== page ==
The term, psychosocial, first was articulated by Erikson to discuss human development with regard to the concepts of psychological (the mind) and social (relationships). Conceptualizing psychosocial development as a lifelong continuum, Erikson advanced the term psychosocial identity, reshaping his concept of ego identity to include the social function of the ego. Erikson later refined his epigenetic theory of eight stages of psychosocial development throughout the life cycle, from infancy through old age and death, detailing specific conflicts, or developmental turning points, with favorable or unfavorable resolutions inherent at each stage. Thus, successful completion of each stage establishes the foundation for later stage resolution. The psychosocial challenge in adolescence occurs during Erikson’s fifth stage of development, where the conflict is centered around identity versus role confusion. Whereas the process of identity formation continues throughout the lifespan, adolescence is noted to be the developmental period most critical to the resolution of these identity polarities as well as for individuation. Experiences during this stage contribute to the maturation of sense of self that persists throughout one’s lifetime [2-4].

An adolescent requiring LLRS due to deformity, traumatic injury, illness, or genetics often is subjected to surgical treatment that necessitates multiple surgeries, long hospital stays, being fitted with hardware that may be painful and unsightly, long recuperations at home with adjunct therapies, missed schooling, separation from peers, family financial burden, and a myriad of other challenges [1]. Such medical intervention takes place against a backdrop of the normal tasks of adolescent development. It is vital to consider the role that psychosocial development and needs have in the care and wellbeing of these young patients [5,6].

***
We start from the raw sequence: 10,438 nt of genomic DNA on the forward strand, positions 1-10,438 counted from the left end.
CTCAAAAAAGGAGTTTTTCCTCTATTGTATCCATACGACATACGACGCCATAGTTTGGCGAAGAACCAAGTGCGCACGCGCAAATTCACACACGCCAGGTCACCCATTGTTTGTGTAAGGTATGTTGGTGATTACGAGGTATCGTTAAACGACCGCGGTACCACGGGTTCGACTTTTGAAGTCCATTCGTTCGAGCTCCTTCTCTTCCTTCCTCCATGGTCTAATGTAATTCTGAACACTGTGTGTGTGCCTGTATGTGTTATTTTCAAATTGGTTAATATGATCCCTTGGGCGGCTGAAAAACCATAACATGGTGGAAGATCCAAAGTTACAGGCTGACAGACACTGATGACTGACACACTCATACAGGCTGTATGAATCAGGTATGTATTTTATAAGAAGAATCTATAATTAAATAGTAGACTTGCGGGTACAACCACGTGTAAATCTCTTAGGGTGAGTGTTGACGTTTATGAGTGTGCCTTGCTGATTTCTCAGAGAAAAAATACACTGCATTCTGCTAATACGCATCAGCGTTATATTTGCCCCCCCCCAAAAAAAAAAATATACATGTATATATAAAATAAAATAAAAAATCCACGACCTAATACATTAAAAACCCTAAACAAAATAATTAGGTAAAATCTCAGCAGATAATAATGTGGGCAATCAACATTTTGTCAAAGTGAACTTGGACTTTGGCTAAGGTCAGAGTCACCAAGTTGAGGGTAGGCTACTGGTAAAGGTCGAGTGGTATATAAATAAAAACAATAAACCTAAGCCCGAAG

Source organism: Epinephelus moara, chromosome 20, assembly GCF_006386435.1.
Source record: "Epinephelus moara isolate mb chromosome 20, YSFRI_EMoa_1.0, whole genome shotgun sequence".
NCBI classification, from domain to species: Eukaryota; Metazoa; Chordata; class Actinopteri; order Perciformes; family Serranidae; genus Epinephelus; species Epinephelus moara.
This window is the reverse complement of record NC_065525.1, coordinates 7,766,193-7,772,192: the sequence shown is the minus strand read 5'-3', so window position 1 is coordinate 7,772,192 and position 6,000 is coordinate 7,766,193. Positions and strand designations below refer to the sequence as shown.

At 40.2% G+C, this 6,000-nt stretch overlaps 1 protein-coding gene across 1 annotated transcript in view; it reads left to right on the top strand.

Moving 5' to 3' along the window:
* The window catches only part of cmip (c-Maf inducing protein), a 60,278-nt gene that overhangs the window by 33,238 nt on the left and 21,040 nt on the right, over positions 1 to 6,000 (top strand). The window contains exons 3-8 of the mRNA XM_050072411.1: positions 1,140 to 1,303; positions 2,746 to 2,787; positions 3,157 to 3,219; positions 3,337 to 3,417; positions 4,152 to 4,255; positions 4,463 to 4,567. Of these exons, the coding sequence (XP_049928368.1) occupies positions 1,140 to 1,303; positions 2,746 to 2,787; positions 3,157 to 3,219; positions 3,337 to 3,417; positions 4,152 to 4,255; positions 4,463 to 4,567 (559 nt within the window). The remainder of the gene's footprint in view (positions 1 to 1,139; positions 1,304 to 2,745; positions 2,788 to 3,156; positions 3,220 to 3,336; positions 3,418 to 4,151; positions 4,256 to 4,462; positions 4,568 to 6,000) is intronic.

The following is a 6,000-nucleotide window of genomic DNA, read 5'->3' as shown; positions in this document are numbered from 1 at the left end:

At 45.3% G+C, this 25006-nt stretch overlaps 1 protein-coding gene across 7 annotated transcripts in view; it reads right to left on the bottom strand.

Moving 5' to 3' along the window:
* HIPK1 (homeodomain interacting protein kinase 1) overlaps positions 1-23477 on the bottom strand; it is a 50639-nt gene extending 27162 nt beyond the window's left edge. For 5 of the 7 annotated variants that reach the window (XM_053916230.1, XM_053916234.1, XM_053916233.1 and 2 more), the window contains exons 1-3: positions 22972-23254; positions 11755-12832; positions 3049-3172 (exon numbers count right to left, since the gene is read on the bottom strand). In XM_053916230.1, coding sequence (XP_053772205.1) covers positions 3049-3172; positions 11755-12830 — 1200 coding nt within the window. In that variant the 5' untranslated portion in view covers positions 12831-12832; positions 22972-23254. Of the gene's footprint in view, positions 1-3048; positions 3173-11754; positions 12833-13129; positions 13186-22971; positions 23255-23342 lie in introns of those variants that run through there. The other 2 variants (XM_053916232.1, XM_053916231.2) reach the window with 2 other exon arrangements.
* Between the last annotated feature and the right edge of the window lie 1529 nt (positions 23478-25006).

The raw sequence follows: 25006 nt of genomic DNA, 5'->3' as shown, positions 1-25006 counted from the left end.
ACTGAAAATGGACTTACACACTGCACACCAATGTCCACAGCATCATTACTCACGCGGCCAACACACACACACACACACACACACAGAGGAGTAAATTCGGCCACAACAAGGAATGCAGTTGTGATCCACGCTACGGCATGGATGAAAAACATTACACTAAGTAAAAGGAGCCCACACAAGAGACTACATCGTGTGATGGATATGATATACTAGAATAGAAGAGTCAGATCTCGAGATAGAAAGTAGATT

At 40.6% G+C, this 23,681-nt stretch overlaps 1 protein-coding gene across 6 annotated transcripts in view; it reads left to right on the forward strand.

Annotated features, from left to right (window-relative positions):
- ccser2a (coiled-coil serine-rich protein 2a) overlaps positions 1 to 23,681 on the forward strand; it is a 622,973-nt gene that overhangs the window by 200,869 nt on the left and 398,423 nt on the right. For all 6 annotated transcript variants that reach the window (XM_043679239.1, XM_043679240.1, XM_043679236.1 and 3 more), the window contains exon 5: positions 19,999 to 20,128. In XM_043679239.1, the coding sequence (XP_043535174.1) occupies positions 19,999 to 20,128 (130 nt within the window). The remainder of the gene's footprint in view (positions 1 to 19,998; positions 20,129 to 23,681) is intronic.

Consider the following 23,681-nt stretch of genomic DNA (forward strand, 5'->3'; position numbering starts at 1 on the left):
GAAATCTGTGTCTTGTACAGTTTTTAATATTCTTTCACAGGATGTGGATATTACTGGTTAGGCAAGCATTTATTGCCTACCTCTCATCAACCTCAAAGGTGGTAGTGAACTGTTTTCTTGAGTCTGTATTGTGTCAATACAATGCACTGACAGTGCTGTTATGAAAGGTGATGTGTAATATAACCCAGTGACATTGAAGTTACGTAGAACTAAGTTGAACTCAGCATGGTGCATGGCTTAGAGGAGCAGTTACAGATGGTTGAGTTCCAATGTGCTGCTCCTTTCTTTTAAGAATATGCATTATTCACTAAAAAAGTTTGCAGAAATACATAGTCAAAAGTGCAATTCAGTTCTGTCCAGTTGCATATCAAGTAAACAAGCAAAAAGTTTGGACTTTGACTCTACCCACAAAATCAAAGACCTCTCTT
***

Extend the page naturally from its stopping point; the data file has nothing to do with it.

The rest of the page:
Limb Lengthening/Reconstruction and Deformity Correction

Limb lengthening is a subspecialty within orthopedics that employs innovative surgical techniques to correct limb deformity and length discrepancy [7]. In his historical review, Birch et al. deftly describe the developments spanning more than one hundred years from Alessandro Codivilla’s seminal work in 1905 to the revolutionary work currently built upon the Ilizarov method and apparatus, revised and used by orthopedic surgeons today. As an outgrowth of the 2018 annual meeting of The Limb Lengthening and Reconstruction Society, Hamdy et al. offer a comprehensive summary of up to date surgical advances in the subspecialty, reviewing significant papers published in the previous year [8,9].